By now, you’ve probably heard of gratitude journaling and the much-touted magic of writing down daily what you’re grateful for. This may or may not be appealing to you – but there is evidence that using a journal to process your feelings can serve as a genuinely useful outlet for managing your stress.7 Take a few moments at some point in your day to either scribble in a physical journal, or download an app like Gratitude or Reflectly.
5. CONQUER PROCRASTINATION
Let’s be honest: we’re not helping our own stress levels by getting caught in cycles of procrastination. In fact, as unfinished tasks pile up higher and higher, our stress is likely to compound. But there are many reasons we procrastinate – from boredom to overwhelm and even mental health disorders like ADHD.8 So if simply buckling down and regularly tackling that to-do list seems like a difficult mountain to climb, don’t hesitate to reach out for help. You aren’t alone!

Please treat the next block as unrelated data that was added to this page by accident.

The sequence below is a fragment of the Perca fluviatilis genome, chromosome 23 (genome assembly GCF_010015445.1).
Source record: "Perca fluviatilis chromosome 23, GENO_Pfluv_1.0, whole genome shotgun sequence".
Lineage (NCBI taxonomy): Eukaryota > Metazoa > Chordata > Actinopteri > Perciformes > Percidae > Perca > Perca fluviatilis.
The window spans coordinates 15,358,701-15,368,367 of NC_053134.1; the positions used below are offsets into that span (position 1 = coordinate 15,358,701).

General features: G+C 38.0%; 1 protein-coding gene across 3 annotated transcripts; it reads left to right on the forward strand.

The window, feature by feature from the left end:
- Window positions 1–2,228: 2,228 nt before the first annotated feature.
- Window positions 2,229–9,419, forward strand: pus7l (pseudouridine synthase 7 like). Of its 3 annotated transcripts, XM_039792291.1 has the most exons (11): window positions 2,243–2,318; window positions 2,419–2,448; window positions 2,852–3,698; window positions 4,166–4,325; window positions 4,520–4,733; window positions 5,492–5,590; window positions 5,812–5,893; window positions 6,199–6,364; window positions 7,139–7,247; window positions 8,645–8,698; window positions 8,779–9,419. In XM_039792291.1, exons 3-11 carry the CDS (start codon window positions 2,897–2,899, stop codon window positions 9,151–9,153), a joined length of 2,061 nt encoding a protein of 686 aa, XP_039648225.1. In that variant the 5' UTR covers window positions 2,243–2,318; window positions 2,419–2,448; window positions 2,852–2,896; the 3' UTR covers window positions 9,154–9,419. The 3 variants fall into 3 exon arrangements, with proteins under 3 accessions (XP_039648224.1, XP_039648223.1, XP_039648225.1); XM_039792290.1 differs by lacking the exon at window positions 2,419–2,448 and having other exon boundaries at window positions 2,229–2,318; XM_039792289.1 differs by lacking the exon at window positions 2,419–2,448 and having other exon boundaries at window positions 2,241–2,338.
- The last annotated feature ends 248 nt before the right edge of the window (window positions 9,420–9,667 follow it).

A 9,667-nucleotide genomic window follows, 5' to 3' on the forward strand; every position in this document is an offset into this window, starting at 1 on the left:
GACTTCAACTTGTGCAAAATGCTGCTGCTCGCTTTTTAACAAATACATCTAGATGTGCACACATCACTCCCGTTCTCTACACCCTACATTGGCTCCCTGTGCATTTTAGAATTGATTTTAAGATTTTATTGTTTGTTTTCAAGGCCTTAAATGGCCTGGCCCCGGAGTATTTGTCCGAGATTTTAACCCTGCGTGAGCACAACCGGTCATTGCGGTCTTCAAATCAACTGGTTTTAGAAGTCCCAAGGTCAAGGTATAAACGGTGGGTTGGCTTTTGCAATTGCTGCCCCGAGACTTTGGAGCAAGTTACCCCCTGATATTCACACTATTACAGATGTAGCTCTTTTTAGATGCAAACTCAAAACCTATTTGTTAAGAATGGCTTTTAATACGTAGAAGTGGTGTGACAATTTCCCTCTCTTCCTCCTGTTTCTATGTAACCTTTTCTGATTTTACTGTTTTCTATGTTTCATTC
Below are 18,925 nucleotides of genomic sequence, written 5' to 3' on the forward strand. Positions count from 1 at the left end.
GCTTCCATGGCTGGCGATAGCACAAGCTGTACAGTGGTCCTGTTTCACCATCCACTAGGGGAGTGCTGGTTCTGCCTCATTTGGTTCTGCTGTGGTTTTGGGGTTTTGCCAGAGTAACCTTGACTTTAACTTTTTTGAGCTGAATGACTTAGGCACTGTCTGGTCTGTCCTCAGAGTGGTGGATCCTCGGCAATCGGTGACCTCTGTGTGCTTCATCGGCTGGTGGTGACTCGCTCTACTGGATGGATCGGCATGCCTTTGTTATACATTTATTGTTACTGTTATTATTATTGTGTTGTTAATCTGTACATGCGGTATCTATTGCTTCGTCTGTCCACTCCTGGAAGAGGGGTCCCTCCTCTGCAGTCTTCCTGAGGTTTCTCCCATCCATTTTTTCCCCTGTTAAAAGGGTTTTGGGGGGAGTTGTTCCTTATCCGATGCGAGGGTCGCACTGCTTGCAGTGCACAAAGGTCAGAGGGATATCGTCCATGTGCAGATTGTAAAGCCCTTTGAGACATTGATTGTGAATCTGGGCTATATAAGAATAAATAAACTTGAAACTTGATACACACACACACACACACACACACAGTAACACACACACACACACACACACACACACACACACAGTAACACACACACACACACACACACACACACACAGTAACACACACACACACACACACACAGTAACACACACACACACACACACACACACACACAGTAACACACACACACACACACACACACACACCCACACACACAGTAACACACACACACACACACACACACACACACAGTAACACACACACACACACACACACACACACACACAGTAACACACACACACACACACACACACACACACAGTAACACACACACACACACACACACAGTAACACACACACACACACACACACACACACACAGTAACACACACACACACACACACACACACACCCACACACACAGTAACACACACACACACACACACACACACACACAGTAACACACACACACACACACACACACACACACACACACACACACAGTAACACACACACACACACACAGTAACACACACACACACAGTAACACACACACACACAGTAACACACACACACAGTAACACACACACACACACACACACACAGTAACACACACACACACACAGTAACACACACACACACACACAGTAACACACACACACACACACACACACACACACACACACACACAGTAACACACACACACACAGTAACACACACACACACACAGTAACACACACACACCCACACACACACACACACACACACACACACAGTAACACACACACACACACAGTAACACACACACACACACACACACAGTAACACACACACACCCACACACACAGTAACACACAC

Originally a Buddhist ideal, the concept of mindfulness has grown in popularity over the past few decades. In its truest form, mindfulness is a pure and simple focus on the present moment. Because stress is a state of mind in which we’re usually focused on all of the must-do’s and future possibilities, mindfulness is the perfect antidote.9
Build a few moments of silence and calm into your day at various points. Sit quietly and focus on taking deep, slow breaths to settle and refocus your mind. And if you need a little help getting started, apps like Calm or the UCLA Mindful App are options for guided meditations.
7. FOCUS ON STILLNESS WITH RESTORATIVE YOGA
A regular yoga practice comes with a lot of benefits – fitness, flexibility, and even stress reduction. Restorative yoga, in particular, uses the power of stillness in a practice where poses (or asanas) are held for longer periods of time. The practice has been shown to reduce muscle tension and stress.10 Find a local class near you (many studios are offering virtual classes until it’s safe to be in person again), or check out YouTube for a variety of free videos like this one by Sarah Beth Yoga.
8. SPEND TIME WITH OTHERS